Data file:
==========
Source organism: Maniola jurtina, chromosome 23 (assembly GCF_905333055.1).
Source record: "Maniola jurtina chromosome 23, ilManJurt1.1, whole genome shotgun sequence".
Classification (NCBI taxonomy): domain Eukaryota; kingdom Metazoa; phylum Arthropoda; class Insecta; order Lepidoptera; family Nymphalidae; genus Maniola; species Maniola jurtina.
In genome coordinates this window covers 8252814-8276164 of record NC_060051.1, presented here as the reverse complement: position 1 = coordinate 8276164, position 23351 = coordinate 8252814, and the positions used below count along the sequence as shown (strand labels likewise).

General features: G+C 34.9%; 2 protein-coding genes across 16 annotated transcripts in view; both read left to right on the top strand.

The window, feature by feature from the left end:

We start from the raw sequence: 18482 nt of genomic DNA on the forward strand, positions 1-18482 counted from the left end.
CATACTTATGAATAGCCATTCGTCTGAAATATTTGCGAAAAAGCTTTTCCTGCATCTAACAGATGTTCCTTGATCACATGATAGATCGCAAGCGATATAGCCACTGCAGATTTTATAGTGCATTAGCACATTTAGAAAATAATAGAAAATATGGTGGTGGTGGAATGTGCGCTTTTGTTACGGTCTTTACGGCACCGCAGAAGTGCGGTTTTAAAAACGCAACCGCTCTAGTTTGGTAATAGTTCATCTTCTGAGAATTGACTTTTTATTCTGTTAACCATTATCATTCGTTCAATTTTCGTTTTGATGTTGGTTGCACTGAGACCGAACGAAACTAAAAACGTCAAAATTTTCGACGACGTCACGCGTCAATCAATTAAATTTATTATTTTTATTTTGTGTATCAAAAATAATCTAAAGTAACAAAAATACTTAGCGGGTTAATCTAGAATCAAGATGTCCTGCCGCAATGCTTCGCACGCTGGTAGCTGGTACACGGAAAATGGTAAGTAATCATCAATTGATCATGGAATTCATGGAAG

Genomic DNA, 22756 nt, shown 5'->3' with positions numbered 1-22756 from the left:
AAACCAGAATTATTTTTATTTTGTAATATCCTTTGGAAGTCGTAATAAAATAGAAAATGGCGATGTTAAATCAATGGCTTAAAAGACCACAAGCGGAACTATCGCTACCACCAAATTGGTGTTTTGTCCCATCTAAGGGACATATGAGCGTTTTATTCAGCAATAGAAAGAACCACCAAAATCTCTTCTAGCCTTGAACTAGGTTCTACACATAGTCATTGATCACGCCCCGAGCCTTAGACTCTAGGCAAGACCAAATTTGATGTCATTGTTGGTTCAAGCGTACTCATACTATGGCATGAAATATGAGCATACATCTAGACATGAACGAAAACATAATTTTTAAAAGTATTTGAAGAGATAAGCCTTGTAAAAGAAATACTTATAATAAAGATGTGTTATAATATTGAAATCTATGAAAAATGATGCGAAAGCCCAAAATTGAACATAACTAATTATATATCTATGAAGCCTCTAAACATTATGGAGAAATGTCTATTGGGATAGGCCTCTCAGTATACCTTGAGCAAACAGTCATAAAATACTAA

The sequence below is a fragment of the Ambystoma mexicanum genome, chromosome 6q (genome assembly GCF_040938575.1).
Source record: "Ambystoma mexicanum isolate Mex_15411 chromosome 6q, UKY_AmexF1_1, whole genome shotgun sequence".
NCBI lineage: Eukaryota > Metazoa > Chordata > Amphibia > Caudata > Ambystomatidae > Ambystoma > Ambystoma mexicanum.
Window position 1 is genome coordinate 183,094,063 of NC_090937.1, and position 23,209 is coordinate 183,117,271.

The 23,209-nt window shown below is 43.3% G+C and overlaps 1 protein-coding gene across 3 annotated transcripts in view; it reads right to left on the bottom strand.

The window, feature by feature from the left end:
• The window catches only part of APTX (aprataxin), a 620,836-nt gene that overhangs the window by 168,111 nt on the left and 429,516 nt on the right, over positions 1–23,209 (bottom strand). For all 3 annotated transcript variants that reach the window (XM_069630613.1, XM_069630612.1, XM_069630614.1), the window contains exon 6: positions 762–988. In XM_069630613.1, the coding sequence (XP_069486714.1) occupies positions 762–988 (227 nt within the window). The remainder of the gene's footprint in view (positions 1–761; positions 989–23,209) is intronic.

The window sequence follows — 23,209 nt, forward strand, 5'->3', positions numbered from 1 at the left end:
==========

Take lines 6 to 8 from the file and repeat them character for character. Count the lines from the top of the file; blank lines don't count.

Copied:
The window, feature by feature from the left end:

We start from the raw sequence: 18482 nt of genomic DNA on the forward strand, positions 1-18482 counted from the left end.
CATACTTATGAATAGCCATTCGTCTGAAATATTTGCGAAAAAGCTTTTCCTGCATCTAACAGATGTTCCTTGATCACATGATAGATCGCAAGCGATATAGCCACTGCAGATTTTATAGTGCATTAGCACATTTAGAAAATAATAGAAAATATGGTGGTGGTGGAATGTGCGCTTTTGTTACGGTCTTTACGGCACCGCAGAAGTGCGGTTTTAAAAACGCAACCGCTCTAGTTTGGTAATAGTTCATCTTCTGAGAATTGACTTTTTATTCTGTTAACCATTATCATTCGTTCAATTTTCGTTTTGATGTTGGTTGCACTGAGACCGAACGAAACTAAAAACGTCAAAATTTTCGACGACGTCACGCGTCAATCAATTAAATTTATTATTTTTATTTTGTGTATCAAAAATAATCTAAAGTAACAAAAATACTTAGCGGGTTAATCTAGAATCAAGATGTCCTGCCGCAATGCTTCGCACGCTGGTAGCTGGTACACGGAAAATGGTAAGTAATCATCAATTGATCATGGAATTCATGGAAG